The floating lock
The Houtrib Dike runs from Enkhuizen to Lelystad and separates the IJsselmeer from the Markermeer. The Krabbersgat lock was built to allow shipping to pass through the dike. It can cope with the difference in water level that sometimes results from a build-up of water caused by the wind. But with increasing traffic it became clear that both shipping and motor vehicles were being confronted with unreasonably long waiting times.
Architectural studio ZJA was commissioned to design a new lock complex and accompanying service building to be constructed to the east of the Krabbersgat lock.
The two lock chambers (each twelve metres wide and 120 metres long) float in the landscape, while a road tunnel passes beneath them. Inland shipping and pleasure craft pass over the heads of those driving along the dike. The floating lock, which crosses the roadway like an aqueduct, is a unique structure – hence the neologism applied to it: naviduct.
The locks in the landscape
The landscape in which the complex has arisen is wide and empty. There is the towering sky, with silhouettes of huge windmills in the distance, the vast expanses of water on either side of the dike and the dike itself, a horizontal body of grass and asphalt that reaches to the horizon. On a narrow strip of land between two immense stretches of water, there are now locks and a car tunnel with sober detailing. They merge with the horizontal lines of the landscape.
The service building is made up of two parts that differ markedly. The functions that have no need of a view out are housed in a rectangular two-storey building that is partly sunk into the side of the dike. It is built in dark stone, becoming part of the heavy, solid forms of the locks and the dike. A transparent, glass stairwell allows the light to play between that heavy world and the lock-keeper’s control room.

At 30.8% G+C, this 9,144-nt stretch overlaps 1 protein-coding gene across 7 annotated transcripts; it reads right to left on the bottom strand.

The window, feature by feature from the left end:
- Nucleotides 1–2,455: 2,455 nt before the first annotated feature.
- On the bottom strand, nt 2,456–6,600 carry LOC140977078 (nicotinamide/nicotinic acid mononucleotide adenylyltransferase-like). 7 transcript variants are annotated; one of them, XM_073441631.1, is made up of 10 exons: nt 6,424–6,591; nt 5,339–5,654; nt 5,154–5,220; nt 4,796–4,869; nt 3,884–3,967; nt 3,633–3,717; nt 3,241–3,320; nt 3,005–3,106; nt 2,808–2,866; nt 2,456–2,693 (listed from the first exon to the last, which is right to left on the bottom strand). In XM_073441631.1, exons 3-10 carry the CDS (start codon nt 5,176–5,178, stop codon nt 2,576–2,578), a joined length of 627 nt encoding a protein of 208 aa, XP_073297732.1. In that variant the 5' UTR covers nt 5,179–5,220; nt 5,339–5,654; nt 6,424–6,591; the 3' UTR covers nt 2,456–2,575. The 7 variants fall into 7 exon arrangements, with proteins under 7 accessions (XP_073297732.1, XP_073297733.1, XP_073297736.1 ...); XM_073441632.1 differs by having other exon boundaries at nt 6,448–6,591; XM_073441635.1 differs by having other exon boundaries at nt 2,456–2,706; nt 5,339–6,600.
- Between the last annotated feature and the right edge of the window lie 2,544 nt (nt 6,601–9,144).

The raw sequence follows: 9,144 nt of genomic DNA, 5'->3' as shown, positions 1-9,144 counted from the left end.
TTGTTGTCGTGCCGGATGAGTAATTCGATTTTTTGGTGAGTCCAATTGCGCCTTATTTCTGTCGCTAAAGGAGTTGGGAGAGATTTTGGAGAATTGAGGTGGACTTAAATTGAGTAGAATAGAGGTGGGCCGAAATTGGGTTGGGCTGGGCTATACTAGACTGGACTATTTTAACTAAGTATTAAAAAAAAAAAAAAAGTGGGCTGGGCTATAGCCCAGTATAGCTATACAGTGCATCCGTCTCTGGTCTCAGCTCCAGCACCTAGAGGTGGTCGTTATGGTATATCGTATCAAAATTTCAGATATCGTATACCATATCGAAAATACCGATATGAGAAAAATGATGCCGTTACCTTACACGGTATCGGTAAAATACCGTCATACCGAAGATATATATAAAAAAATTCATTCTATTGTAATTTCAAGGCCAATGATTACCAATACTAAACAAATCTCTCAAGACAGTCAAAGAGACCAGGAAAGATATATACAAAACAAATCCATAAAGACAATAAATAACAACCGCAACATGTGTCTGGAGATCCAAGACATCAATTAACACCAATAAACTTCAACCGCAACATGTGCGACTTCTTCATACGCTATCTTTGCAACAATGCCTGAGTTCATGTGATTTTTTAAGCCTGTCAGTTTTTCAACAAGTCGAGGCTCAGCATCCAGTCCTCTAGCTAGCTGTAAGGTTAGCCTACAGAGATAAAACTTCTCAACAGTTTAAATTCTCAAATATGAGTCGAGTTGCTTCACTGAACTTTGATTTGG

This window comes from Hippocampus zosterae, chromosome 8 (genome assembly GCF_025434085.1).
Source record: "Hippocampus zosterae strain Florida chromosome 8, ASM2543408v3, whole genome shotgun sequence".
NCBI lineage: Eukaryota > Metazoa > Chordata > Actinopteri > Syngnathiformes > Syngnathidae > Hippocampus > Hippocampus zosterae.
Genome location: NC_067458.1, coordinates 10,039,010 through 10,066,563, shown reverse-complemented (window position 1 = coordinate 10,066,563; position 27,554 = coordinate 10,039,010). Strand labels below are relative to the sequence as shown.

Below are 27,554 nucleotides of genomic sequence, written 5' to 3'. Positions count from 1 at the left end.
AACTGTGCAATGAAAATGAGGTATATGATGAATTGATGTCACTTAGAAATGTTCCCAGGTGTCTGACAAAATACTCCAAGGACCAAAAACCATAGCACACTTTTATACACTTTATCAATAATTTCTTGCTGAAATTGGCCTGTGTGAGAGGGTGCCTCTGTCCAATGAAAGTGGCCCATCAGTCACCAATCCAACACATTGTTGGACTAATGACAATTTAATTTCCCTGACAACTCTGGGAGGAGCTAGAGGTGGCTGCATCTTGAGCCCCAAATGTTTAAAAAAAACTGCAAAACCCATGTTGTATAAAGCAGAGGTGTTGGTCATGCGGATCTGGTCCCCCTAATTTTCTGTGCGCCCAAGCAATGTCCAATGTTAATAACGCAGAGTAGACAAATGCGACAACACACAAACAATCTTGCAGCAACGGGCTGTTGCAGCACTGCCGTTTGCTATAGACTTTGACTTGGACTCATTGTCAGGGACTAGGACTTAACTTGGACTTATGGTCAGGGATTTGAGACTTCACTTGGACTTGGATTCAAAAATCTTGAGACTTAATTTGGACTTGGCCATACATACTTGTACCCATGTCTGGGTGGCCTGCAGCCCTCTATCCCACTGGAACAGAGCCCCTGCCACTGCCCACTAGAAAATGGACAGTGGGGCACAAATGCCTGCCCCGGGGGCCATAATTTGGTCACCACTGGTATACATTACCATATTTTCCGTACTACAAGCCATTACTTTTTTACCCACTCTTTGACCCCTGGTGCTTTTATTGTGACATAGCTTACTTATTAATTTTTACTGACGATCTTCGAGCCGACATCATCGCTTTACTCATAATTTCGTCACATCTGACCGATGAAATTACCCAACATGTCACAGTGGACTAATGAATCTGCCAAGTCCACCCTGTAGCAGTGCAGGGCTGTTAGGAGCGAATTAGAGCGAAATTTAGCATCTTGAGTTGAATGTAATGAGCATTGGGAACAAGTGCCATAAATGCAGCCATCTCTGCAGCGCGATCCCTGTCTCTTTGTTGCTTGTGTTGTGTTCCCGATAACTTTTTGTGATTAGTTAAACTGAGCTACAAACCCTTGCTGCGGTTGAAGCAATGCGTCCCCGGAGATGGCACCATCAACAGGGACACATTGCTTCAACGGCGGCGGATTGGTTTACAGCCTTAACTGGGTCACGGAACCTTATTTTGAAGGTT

To ensure a clear view in all directions and optimal sightlines into the lock chambers, the lock keeper is accommodated at a carefully calculated position, high up. The room is made of domed stainless steel and can conjure up associations with a helmet, a plane or a ship. Its gleaming skin and striking form, round yet composed of facets, attract attention from a distance. It embodies the watchfulness, the wide field of view and the technical control appropriate to the operation of the locks.
Landscaped and ecological design
In collaboration with landscape architect Lodewijk Baljon, ZJA created an accompanying landscaped and ecological design. The two million cubic metres of silt that needed to be removed after the excavation of the tunnel under the naviduct were used to build an embankment in the IJsselmeer. It works as a windbreak for ships manoeuvring on the IJsselmeer side of the lock, but above all it is a major ecological addition that gives flora and fauna a large and attractive space in which to develop freely.
Commissioned by: Rijkswaterstaat (Directorate General for Public Works and Water Management)
Landscape architect: Lodewijk Baljon